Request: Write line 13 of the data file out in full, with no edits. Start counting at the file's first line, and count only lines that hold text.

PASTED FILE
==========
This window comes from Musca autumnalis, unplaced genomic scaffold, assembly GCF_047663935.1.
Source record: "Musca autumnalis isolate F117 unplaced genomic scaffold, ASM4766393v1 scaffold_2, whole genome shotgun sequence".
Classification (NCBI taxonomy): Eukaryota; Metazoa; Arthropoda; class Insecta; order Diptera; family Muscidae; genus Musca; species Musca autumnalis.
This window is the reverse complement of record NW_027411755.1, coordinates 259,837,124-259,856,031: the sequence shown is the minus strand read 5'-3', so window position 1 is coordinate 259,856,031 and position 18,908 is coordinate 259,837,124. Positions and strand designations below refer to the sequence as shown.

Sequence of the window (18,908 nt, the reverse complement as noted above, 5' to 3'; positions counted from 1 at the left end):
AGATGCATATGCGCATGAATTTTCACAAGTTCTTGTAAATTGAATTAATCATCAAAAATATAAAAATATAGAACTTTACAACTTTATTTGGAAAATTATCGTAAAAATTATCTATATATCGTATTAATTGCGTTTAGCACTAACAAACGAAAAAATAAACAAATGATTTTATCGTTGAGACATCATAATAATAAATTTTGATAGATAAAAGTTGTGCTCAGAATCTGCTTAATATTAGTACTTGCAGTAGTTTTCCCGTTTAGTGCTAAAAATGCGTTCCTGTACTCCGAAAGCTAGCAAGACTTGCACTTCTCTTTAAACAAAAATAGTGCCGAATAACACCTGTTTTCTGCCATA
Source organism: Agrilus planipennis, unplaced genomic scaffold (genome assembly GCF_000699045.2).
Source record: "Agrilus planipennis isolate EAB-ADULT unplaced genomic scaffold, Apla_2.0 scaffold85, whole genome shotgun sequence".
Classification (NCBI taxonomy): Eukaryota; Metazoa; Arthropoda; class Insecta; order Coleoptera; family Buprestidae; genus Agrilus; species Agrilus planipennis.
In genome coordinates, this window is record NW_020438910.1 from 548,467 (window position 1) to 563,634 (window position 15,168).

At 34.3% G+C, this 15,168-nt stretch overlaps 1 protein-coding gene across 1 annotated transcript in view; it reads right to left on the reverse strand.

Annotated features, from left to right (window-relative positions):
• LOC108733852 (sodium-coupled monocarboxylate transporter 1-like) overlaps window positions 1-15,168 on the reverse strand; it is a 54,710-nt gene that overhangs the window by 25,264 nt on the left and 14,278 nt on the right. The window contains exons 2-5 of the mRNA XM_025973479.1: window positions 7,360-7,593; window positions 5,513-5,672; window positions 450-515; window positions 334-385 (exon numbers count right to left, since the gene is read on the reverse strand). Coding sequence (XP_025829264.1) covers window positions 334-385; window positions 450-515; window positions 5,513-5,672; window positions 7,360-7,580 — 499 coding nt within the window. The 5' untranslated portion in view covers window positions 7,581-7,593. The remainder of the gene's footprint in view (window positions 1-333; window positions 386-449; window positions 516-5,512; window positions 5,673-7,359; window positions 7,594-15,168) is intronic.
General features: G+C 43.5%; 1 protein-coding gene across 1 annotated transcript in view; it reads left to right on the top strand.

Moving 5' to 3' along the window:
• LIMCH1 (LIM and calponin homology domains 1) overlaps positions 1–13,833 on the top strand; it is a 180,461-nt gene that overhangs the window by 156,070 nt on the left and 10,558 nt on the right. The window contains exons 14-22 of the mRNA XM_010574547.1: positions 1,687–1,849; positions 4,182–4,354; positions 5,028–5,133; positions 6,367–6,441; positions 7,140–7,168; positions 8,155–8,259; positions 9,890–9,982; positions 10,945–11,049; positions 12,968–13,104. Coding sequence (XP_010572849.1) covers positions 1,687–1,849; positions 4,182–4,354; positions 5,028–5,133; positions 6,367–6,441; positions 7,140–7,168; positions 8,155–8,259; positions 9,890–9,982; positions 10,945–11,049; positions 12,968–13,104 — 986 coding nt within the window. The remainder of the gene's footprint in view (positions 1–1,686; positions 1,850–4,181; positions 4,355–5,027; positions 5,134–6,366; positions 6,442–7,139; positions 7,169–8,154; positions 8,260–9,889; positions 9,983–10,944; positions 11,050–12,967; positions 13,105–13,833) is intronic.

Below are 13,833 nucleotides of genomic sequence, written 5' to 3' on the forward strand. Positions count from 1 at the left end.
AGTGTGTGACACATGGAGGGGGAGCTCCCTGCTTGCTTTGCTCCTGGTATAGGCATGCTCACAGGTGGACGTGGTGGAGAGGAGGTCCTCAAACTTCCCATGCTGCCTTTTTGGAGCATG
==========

• LOC108733852 (sodium-coupled monocarboxylate transporter 1-like) overlaps window positions 1-15,168 on the reverse strand; it is a 54,710-nt gene that overhangs the window by 25,264 nt on the left and 14,278 nt on the right. The window contains exons 2-5 of the mRNA XM_025973479.1: window positions 7,360-7,593; window positions 5,513-5,672; window positions 450-515; window positions 334-385 (exon numbers count right to left, since the gene is read on the reverse strand). Coding sequence (XP_025829264.1) covers window positions 334-385; window positions 450-515; window positions 5,513-5,672; window positions 7,360-7,580 — 499 coding nt within the window. The 5' untranslated portion in view covers window positions 7,581-7,593. The remainder of the gene's footprint in view (window positions 1-333; window positions 386-449; window positions 516-5,512; window positions 5,673-7,359; window positions 7,594-15,168) is intronic.